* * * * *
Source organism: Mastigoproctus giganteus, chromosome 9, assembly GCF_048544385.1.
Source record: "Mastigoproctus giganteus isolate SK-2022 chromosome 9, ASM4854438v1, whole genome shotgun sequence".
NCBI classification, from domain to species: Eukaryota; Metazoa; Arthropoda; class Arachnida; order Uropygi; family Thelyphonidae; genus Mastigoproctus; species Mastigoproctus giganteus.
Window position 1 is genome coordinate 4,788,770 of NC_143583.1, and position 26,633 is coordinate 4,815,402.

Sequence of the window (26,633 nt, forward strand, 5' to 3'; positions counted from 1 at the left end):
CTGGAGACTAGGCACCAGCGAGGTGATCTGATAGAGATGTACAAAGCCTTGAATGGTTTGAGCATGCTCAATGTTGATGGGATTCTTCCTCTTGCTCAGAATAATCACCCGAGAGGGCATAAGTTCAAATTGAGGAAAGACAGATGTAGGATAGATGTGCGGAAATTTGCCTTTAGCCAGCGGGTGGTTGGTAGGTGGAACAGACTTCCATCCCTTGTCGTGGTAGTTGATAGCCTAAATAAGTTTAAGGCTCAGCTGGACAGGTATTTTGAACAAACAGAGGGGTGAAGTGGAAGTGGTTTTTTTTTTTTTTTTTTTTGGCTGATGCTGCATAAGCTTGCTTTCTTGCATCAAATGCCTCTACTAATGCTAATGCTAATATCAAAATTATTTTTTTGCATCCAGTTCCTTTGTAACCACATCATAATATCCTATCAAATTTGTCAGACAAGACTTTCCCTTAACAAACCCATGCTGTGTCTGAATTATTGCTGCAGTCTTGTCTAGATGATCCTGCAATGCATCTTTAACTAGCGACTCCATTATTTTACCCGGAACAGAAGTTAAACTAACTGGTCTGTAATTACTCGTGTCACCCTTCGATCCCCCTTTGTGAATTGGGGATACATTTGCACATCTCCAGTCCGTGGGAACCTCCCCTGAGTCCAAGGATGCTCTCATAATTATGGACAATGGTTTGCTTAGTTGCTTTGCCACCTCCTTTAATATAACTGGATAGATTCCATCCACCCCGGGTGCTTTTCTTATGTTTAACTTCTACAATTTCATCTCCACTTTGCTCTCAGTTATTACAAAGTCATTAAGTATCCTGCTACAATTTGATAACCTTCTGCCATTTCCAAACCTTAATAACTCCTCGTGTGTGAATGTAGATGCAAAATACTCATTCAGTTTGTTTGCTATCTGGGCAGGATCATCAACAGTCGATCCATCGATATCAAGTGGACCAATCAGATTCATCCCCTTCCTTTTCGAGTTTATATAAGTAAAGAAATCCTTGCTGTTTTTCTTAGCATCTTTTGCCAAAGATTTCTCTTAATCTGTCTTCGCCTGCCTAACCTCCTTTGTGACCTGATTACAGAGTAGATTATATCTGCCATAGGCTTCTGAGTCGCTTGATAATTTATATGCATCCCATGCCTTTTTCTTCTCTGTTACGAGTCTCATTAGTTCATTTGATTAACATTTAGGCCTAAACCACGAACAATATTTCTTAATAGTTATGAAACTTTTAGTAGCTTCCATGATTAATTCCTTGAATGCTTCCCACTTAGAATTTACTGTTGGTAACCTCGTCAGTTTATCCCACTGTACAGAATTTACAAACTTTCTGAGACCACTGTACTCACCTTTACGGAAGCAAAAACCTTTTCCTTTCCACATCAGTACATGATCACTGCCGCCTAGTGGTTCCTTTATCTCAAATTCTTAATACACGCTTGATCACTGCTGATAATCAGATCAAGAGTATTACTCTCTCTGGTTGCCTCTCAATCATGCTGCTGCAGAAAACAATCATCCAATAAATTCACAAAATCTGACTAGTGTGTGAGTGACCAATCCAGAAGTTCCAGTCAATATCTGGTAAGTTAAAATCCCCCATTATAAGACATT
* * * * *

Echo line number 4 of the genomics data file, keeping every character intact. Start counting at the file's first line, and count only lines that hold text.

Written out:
Window position 1 is genome coordinate 4,788,770 of NC_143583.1, and position 26,633 is coordinate 4,815,402.